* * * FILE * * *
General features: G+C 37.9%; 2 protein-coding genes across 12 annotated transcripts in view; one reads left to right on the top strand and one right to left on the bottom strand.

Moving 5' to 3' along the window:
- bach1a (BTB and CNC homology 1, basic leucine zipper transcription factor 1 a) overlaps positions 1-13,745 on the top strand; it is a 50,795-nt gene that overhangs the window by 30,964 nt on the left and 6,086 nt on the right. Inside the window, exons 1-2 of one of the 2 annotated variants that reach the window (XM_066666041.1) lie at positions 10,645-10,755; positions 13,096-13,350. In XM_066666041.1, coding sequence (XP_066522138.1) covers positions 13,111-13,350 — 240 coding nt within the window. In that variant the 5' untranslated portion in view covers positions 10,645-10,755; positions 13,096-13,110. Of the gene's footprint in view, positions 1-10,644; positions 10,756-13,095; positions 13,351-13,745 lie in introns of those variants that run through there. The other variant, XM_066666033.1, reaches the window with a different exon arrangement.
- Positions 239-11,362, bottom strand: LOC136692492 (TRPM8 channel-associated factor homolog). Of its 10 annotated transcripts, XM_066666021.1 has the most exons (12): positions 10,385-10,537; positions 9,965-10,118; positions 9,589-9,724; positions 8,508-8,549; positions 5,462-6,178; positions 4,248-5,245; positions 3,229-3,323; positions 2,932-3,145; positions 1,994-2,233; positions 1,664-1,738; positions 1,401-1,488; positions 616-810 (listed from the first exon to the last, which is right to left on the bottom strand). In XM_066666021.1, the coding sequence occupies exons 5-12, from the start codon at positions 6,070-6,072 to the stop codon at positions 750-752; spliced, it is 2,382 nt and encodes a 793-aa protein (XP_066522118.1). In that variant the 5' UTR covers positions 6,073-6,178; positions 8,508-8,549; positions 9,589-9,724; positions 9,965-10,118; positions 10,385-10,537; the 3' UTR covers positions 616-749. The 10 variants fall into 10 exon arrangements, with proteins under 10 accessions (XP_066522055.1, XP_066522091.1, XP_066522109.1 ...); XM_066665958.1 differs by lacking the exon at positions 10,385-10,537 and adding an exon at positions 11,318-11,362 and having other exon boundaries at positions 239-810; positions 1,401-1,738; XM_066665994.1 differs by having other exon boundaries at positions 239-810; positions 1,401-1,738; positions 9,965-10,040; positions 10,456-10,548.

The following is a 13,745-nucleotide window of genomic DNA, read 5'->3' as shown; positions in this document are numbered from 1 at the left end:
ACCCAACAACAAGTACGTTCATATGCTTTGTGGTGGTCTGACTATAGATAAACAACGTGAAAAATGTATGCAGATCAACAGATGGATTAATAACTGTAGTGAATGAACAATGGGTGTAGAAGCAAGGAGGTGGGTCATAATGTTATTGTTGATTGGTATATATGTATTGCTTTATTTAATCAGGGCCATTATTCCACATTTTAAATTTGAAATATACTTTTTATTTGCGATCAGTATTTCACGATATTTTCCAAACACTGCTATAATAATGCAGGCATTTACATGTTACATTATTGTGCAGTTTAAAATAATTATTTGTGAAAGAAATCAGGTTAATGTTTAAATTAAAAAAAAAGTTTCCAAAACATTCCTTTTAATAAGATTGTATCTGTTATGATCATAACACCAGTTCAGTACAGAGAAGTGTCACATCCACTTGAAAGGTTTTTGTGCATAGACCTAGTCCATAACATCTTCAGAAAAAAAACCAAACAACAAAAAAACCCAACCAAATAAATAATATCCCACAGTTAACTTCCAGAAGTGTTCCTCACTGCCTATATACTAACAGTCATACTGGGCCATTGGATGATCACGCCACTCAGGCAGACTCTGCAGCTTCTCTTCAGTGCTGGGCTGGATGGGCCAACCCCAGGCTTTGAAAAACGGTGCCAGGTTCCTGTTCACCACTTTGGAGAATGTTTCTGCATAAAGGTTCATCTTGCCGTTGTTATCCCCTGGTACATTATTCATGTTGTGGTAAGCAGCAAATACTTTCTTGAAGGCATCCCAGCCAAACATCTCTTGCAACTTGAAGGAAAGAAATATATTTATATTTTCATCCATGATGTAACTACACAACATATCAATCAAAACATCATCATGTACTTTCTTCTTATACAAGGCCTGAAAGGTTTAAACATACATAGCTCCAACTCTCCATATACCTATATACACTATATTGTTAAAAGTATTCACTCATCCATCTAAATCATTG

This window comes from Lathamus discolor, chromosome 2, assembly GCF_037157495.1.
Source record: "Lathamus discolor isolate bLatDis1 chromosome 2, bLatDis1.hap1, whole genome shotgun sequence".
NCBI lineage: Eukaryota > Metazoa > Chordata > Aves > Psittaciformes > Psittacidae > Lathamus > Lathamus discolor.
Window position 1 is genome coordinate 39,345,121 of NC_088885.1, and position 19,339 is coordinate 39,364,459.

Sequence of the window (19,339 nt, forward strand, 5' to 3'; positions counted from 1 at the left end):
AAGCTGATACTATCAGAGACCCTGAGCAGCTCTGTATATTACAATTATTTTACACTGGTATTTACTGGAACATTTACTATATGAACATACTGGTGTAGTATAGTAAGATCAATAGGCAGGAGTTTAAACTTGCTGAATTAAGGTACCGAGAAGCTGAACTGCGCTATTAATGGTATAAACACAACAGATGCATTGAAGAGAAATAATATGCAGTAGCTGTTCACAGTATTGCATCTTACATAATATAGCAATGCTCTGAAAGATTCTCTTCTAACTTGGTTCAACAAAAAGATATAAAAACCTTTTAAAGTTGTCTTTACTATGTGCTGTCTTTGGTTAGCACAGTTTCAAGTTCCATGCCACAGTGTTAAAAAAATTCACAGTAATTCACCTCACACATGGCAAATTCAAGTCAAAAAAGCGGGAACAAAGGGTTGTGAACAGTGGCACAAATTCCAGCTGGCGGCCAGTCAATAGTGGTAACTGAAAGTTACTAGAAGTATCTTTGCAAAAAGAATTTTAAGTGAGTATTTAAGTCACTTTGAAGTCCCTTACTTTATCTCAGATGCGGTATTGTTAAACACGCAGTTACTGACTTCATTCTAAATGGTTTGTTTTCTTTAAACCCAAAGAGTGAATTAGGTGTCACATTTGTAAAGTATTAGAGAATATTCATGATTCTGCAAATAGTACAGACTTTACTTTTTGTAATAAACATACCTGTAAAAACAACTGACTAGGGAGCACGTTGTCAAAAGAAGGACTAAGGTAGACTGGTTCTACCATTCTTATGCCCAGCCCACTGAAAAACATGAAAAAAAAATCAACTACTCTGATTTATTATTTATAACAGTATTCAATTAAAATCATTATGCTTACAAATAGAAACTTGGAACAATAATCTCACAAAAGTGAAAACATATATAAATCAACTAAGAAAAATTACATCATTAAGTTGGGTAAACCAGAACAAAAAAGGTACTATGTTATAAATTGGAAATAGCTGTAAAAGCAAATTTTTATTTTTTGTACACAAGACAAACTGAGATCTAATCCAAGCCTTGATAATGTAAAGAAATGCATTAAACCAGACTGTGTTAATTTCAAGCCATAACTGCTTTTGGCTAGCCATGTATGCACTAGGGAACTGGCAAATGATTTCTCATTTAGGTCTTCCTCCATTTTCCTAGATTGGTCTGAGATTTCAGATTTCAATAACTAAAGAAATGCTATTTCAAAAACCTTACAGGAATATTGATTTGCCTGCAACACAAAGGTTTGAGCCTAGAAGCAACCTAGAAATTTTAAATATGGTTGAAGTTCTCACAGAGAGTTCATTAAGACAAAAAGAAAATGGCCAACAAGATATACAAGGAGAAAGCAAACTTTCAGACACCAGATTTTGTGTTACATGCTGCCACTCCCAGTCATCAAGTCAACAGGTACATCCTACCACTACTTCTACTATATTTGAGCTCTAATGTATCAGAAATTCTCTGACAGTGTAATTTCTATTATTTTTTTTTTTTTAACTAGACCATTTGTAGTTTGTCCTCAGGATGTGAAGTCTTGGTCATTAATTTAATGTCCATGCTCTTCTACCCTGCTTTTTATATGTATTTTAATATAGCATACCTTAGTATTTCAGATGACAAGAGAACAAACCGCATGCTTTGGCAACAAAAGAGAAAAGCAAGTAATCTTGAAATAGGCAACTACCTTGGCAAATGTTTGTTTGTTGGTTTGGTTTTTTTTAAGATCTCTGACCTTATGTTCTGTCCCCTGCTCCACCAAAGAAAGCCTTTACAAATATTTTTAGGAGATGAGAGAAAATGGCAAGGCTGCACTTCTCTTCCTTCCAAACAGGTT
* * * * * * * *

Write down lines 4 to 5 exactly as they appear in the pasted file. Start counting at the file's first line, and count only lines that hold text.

- Positions 239-11,362, bottom strand: LOC136692492 (TRPM8 channel-associated factor homolog). Of its 10 annotated transcripts, XM_066666021.1 has the most exons (12): positions 10,385-10,537; positions 9,965-10,118; positions 9,589-9,724; positions 8,508-8,549; positions 5,462-6,178; positions 4,248-5,245; positions 3,229-3,323; positions 2,932-3,145; positions 1,994-2,233; positions 1,664-1,738; positions 1,401-1,488; positions 616-810 (listed from the first exon to the last, which is right to left on the bottom strand). In XM_066666021.1, the coding sequence occupies exons 5-12, from the start codon at positions 6,070-6,072 to the stop codon at positions 750-752; spliced, it is 2,382 nt and encodes a 793-aa protein (XP_066522118.1). In that variant the 5' UTR covers positions 6,073-6,178; positions 8,508-8,549; positions 9,589-9,724; positions 9,965-10,118; positions 10,385-10,537; the 3' UTR covers positions 616-749. The 10 variants fall into 10 exon arrangements, with proteins under 10 accessions (XP_066522055.1, XP_066522091.1, XP_066522109.1 ...); XM_066665958.1 differs by lacking the exon at positions 10,385-10,537 and adding an exon at positions 11,318-11,362 and having other exon boundaries at positions 239-810; positions 1,401-1,738; XM_066665994.1 differs by having other exon boundaries at positions 239-810; positions 1,401-1,738; positions 9,965-10,040; positions 10,456-10,548.

The following is a 13,745-nucleotide window of genomic DNA, read 5'->3' as shown; positions in this document are numbered from 1 at the left end: